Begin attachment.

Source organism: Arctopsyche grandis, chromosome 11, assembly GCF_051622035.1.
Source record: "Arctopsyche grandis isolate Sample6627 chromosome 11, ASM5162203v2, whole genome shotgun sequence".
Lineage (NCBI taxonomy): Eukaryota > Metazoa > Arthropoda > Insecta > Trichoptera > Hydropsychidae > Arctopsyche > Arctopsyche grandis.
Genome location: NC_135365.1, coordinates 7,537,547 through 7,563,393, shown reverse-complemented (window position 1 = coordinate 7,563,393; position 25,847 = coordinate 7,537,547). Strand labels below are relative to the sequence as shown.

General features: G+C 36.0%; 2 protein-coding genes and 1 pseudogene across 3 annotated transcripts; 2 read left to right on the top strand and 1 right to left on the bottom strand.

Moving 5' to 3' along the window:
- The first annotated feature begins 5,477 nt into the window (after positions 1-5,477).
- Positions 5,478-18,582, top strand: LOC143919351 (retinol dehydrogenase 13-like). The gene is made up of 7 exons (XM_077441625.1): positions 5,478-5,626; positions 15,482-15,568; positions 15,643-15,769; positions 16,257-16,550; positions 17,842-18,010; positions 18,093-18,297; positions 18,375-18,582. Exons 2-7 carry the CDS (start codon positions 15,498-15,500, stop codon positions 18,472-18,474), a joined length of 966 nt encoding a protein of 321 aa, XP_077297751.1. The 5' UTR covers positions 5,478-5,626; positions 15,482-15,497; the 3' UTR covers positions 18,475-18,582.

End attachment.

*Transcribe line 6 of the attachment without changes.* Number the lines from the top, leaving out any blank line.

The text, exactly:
Moving 5' to 3' along the window: